Peer pressure can be resisted with the help of parents. Sometimes as parents, we tend to pay less attention to how we relate with our kids. It’s important we have regular conversations with our children ask them about their day, listen to them, answer questions or help them solve a problem. This not only build a connection between you and your child but according to studies, children in good relationship with their parents are often able to resist peer pressure easier.
Communicating with your child helps you to know your child’s friend, favorite activities, where your child goes to and the time he will be home.
In a friendly manner, teach your child about qualities he should look out for in a friend, qualities that are important to him and those you feel are important. You can do this by simply giving examples of a good friend and a not-so-good friend. This will encourage your child to choose friends carefully.
Allow your child to pursue his interests in extra curricular activities, joining a club or attending workshops that can boost self-esteem and encourage healthy friendships.
Talk to your child about smoking, drinking and drugs. Start from when your child is young to emphasize on the importance of making healthy choices. Many experts recommend discussing the dangers of destructive decisions with children before the age of 10. Talk about smoking, alcohol and drug use—on TV, in movies, online, or in public, and the possible consequences.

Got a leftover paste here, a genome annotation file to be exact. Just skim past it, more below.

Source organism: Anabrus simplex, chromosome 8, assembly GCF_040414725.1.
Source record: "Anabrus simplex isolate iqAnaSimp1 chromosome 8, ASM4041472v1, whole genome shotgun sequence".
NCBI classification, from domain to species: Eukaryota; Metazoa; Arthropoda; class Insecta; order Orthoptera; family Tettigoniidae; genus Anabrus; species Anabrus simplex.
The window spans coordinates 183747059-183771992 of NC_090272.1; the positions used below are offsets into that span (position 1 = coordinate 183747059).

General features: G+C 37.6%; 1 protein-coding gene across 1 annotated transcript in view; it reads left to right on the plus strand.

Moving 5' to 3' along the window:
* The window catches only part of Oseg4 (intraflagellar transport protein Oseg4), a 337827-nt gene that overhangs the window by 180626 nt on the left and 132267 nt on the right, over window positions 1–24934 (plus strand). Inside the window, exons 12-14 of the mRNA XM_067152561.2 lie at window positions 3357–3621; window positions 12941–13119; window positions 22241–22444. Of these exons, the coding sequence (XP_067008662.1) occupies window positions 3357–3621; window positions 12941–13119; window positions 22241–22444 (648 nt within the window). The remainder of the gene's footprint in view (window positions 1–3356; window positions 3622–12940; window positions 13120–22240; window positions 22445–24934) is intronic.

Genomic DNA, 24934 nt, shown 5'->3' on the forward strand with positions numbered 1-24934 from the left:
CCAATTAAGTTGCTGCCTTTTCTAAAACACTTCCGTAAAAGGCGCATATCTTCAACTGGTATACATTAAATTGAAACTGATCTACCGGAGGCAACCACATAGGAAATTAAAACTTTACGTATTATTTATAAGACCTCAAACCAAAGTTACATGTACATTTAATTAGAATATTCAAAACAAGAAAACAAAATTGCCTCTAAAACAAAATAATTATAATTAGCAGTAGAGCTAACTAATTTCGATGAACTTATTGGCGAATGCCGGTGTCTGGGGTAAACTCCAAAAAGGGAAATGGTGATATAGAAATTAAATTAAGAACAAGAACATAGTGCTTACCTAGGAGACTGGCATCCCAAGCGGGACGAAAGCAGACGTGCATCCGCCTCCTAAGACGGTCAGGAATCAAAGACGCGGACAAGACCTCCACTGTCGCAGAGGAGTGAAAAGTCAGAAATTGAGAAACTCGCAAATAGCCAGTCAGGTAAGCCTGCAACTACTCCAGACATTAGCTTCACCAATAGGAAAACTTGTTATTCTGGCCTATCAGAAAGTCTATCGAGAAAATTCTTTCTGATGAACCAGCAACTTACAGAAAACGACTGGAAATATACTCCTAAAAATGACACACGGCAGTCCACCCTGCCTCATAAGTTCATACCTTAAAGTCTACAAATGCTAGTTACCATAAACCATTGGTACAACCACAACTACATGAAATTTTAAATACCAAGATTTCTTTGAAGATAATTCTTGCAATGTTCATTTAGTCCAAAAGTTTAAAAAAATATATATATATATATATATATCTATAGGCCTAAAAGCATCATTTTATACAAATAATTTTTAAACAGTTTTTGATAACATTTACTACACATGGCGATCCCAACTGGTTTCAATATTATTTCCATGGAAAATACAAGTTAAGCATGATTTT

Encourage your child to always think first, If a friend asks her to do something which makes her feel uncomfortable. When she takes few seconds to think she would be able to go with her instinct.
Teach your child how to say no and mean it. This will make it easier for your child to resistance or overcome peer pressure. A child can casually reinforce his position with an excuse. For example: “No thank you. I’m training for next week’s big game.” Or, “I can’t even stand the sight of cigarettes—my uncle is fighting lung cancer.”
It’s easier to resist peer pressure with the support of friends, so encourage your child to let his friends know he’s there for them and is counting on them to have his back. Encourage him to be a positive influence and a leader rather than a follower whenever possible.